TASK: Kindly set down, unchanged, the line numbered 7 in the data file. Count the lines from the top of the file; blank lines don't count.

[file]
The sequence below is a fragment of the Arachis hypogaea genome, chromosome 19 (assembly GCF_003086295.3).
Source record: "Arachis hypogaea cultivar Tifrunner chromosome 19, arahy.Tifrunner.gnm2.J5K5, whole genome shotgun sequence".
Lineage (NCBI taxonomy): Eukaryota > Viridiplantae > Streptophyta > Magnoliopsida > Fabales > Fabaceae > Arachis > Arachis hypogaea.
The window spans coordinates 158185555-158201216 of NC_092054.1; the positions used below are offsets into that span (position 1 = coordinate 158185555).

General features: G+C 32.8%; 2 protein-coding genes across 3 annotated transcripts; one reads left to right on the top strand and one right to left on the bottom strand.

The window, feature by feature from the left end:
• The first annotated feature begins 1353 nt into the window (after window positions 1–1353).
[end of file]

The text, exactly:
• The first annotated feature begins 1353 nt into the window (after window positions 1–1353).